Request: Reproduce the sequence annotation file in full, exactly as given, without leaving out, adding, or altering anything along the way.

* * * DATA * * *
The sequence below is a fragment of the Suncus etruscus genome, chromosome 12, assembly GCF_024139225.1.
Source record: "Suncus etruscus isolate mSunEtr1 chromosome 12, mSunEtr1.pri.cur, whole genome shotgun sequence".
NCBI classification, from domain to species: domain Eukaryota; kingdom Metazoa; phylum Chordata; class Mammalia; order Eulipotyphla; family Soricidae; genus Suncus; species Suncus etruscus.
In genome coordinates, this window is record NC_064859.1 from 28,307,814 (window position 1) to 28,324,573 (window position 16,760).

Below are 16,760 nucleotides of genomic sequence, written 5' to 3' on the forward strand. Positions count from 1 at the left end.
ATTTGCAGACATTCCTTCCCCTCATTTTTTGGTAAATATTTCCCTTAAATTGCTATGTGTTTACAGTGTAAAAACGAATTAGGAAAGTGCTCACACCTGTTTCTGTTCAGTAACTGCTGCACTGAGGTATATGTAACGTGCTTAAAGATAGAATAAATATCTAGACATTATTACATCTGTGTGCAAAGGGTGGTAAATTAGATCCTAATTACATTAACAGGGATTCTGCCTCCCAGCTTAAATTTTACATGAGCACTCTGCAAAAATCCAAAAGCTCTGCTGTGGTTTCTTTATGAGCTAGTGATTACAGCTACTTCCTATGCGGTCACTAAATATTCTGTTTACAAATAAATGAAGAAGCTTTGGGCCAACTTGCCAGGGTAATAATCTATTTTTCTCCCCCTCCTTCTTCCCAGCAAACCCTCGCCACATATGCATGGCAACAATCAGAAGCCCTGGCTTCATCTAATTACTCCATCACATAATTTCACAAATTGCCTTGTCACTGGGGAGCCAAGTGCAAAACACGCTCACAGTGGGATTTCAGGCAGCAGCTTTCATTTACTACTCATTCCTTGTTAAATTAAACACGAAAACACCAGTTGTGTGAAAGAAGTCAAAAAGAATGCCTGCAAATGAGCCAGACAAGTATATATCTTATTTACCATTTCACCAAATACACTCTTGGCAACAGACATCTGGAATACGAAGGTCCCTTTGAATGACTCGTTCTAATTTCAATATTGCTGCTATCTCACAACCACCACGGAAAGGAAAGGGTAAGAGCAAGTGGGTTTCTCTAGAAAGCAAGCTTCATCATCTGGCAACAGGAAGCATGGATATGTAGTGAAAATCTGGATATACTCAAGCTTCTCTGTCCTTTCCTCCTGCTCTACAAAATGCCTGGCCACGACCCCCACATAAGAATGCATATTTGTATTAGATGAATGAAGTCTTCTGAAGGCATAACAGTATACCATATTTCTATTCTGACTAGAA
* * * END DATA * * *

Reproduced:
The sequence below is a fragment of the Suncus etruscus genome, chromosome 12, assembly GCF_024139225.1.
Source record: "Suncus etruscus isolate mSunEtr1 chromosome 12, mSunEtr1.pri.cur, whole genome shotgun sequence".
NCBI classification, from domain to species: domain Eukaryota; kingdom Metazoa; phylum Chordata; class Mammalia; order Eulipotyphla; family Soricidae; genus Suncus; species Suncus etruscus.
In genome coordinates, this window is record NC_064859.1 from 28,307,814 (window position 1) to 28,324,573 (window position 16,760).

Below are 16,760 nucleotides of genomic sequence, written 5' to 3' on the forward strand. Positions count from 1 at the left end.
ATTTGCAGACATTCCTTCCCCTCATTTTTTGGTAAATATTTCCCTTAAATTGCTATGTGTTTACAGTGTAAAAACGAATTAGGAAAGTGCTCACACCTGTTTCTGTTCAGTAACTGCTGCACTGAGGTATATGTAACGTGCTTAAAGATAGAATAAATATCTAGACATTATTACATCTGTGTGCAAAGGGTGGTAAATTAGATCCTAATTACATTAACAGGGATTCTGCCTCCCAGCTTAAATTTTACATGAGCACTCTGCAAAAATCCAAAAGCTCTGCTGTGGTTTCTTTATGAGCTAGTGATTACAGCTACTTCCTATGCGGTCACTAAATATTCTGTTTACAAATAAATGAAGAAGCTTTGGGCCAACTTGCCAGGGTAATAATCTATTTTTCTCCCCCTCCTTCTTCCCAGCAAACCCTCGCCACATATGCATGGCAACAATCAGAAGCCCTGGCTTCATCTAATTACTCCATCACATAATTTCACAAATTGCCTTGTCACTGGGGAGCCAAGTGCAAAACACGCTCACAGTGGGATTTCAGGCAGCAGCTTTCATTTACTACTCATTCCTTGTTAAATTAAACACGAAAACACCAGTTGTGTGAAAGAAGTCAAAAAGAATGCCTGCAAATGAGCCAGACAAGTATATATCTTATTTACCATTTCACCAAATACACTCTTGGCAACAGACATCTGGAATACGAAGGTCCCTTTGAATGACTCGTTCTAATTTCAATATTGCTGCTATCTCACAACCACCACGGAAAGGAAAGGGTAAGAGCAAGTGGGTTTCTCTAGAAAGCAAGCTTCATCATCTGGCAACAGGAAGCATGGATATGTAGTGAAAATCTGGATATACTCAAGCTTCTCTGTCCTTTCCTCCTGCTCTACAAAATGCCTGGCCACGACCCCCACATAAGAATGCATATTTGTATTAGATGAATGAAGTCTTCTGAAGGCATAACAGTATACCATATTTCTATTCTGACTAGAA